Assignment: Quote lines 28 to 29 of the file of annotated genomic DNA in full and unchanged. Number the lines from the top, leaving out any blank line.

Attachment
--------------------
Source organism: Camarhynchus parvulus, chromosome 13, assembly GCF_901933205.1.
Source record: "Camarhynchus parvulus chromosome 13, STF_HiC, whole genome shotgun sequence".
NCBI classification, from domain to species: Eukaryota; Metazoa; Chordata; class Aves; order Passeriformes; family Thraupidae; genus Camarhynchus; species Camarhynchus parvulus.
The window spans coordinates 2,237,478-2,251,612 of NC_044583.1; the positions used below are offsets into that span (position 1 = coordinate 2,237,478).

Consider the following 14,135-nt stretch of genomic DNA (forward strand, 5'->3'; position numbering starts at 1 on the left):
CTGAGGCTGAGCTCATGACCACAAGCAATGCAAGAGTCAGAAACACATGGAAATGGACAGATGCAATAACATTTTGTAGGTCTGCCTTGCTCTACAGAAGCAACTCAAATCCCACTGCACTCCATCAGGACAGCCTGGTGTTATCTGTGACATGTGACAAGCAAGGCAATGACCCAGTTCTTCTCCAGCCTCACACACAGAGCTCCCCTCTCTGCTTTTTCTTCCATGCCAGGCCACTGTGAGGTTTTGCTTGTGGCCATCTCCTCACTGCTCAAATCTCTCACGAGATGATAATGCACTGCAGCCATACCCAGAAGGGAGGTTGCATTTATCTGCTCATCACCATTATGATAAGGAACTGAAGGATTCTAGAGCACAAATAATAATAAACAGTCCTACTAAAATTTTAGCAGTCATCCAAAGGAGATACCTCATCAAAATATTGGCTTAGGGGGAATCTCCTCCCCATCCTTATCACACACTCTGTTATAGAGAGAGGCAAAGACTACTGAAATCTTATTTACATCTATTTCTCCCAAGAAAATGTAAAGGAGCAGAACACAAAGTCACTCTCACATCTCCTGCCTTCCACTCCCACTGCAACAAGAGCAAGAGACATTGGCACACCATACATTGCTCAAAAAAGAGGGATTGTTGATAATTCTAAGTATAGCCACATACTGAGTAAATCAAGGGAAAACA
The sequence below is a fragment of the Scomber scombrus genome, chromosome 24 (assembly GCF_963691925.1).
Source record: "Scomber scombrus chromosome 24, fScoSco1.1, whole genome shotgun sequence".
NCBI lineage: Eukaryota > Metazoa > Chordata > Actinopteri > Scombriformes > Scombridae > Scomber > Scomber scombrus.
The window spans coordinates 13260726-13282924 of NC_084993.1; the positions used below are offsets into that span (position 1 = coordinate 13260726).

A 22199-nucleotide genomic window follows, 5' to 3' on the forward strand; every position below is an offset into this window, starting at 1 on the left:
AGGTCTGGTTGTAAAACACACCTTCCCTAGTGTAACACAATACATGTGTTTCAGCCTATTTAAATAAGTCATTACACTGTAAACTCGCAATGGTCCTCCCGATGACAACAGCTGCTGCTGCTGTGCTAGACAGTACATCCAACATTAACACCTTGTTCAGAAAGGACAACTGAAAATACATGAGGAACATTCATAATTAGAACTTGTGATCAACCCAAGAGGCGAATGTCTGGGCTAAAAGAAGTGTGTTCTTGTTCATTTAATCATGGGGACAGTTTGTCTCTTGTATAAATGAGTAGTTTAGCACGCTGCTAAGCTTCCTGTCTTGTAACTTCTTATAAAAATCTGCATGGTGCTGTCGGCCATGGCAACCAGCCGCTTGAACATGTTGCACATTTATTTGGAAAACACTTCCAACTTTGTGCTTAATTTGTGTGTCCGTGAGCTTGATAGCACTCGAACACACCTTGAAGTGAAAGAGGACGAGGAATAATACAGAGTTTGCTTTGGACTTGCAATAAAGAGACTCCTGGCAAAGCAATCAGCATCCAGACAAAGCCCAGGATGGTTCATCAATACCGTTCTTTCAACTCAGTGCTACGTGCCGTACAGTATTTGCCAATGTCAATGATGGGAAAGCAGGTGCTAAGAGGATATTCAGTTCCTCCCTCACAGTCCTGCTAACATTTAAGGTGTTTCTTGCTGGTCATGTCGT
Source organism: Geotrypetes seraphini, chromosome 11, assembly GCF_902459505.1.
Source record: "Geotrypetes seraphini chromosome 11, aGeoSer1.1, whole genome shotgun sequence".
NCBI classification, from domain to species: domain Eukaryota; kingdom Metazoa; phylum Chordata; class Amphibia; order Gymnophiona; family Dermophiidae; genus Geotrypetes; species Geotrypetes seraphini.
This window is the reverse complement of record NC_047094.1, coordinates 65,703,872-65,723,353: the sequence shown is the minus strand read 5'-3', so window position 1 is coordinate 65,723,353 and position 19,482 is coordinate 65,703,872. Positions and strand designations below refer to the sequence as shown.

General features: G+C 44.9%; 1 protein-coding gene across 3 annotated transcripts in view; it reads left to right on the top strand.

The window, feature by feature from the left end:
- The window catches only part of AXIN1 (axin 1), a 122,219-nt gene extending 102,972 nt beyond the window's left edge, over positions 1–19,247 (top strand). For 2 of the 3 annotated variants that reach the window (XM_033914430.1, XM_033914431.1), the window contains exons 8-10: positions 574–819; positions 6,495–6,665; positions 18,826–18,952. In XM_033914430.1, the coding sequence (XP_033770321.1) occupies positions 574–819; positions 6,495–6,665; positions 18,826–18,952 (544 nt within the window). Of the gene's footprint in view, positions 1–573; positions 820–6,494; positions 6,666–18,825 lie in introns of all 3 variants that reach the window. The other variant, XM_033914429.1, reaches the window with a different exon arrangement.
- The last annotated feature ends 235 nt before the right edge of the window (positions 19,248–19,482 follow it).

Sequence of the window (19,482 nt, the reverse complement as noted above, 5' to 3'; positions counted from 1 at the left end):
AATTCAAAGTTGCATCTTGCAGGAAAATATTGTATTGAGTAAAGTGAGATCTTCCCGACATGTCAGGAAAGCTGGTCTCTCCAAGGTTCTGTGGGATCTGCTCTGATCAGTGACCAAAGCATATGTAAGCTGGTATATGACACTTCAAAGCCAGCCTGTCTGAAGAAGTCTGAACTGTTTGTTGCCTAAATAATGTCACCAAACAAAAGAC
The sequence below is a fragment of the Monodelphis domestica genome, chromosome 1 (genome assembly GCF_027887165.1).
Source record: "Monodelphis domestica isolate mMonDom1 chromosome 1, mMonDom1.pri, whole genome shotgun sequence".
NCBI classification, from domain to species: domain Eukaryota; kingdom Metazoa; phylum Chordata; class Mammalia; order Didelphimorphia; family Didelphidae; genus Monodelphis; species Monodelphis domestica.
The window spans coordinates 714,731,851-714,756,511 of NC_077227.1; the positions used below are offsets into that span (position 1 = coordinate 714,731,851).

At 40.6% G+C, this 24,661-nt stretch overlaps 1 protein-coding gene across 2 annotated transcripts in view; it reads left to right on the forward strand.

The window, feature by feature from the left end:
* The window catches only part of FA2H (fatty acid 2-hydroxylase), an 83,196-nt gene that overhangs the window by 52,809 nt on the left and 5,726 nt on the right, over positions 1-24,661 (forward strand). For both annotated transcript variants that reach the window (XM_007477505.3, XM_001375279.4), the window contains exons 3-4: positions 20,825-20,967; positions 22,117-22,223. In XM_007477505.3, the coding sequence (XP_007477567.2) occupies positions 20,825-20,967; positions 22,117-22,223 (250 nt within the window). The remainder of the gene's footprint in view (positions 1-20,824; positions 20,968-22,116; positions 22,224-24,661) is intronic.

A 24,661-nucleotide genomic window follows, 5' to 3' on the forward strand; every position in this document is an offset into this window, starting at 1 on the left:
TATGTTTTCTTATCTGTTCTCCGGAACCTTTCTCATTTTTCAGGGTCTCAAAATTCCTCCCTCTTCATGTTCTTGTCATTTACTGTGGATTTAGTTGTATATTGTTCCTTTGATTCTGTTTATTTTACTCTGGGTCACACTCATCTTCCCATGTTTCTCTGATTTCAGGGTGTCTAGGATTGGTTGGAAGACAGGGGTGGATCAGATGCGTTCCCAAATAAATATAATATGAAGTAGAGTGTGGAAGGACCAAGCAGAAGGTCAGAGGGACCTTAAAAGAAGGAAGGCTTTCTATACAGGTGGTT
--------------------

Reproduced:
The window, feature by feature from the left end:
* The window catches only part of FA2H (fatty acid 2-hydroxylase), an 83,196-nt gene that overhangs the window by 52,809 nt on the left and 5,726 nt on the right, over positions 1-24,661 (forward strand). For both annotated transcript variants that reach the window (XM_007477505.3, XM_001375279.4), the window contains exons 3-4: positions 20,825-20,967; positions 22,117-22,223. In XM_007477505.3, the coding sequence (XP_007477567.2) occupies positions 20,825-20,967; positions 22,117-22,223 (250 nt within the window). The remainder of the gene's footprint in view (positions 1-20,824; positions 20,968-22,116; positions 22,224-24,661) is intronic.